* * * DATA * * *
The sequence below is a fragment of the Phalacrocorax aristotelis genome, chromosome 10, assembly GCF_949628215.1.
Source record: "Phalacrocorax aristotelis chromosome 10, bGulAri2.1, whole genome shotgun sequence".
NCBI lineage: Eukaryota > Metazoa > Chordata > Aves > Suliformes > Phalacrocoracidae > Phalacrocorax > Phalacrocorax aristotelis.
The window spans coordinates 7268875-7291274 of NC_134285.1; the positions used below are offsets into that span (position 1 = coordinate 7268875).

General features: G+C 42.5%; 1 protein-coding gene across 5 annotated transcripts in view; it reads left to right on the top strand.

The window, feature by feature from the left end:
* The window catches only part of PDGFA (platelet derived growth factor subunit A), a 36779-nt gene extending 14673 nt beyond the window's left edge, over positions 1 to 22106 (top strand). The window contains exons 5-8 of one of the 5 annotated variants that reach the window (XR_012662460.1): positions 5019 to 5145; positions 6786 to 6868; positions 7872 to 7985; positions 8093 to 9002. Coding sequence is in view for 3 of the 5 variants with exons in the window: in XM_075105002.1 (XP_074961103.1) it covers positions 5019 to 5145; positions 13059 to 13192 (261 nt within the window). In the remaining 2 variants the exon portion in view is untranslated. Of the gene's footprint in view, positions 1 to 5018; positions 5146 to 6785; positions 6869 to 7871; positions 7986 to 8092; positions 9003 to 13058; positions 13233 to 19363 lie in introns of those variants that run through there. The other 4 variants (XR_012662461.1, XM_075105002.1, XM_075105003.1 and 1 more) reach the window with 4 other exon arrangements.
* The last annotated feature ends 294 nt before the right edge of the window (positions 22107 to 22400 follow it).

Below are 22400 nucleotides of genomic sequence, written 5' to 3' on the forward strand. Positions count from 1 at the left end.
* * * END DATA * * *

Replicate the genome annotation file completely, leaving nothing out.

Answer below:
The sequence below is a fragment of the Phalacrocorax aristotelis genome, chromosome 10, assembly GCF_949628215.1.
Source record: "Phalacrocorax aristotelis chromosome 10, bGulAri2.1, whole genome shotgun sequence".
NCBI lineage: Eukaryota > Metazoa > Chordata > Aves > Suliformes > Phalacrocoracidae > Phalacrocorax > Phalacrocorax aristotelis.
The window spans coordinates 7268875-7291274 of NC_134285.1; the positions used below are offsets into that span (position 1 = coordinate 7268875).

General features: G+C 42.5%; 1 protein-coding gene across 5 annotated transcripts in view; it reads left to right on the top strand.

The window, feature by feature from the left end:
* The window catches only part of PDGFA (platelet derived growth factor subunit A), a 36779-nt gene extending 14673 nt beyond the window's left edge, over positions 1 to 22106 (top strand). The window contains exons 5-8 of one of the 5 annotated variants that reach the window (XR_012662460.1): positions 5019 to 5145; positions 6786 to 6868; positions 7872 to 7985; positions 8093 to 9002. Coding sequence is in view for 3 of the 5 variants with exons in the window: in XM_075105002.1 (XP_074961103.1) it covers positions 5019 to 5145; positions 13059 to 13192 (261 nt within the window). In the remaining 2 variants the exon portion in view is untranslated. Of the gene's footprint in view, positions 1 to 5018; positions 5146 to 6785; positions 6869 to 7871; positions 7986 to 8092; positions 9003 to 13058; positions 13233 to 19363 lie in introns of those variants that run through there. The other 4 variants (XR_012662461.1, XM_075105002.1, XM_075105003.1 and 1 more) reach the window with 4 other exon arrangements.
* The last annotated feature ends 294 nt before the right edge of the window (positions 22107 to 22400 follow it).

Below are 22400 nucleotides of genomic sequence, written 5' to 3' on the forward strand. Positions count from 1 at the left end.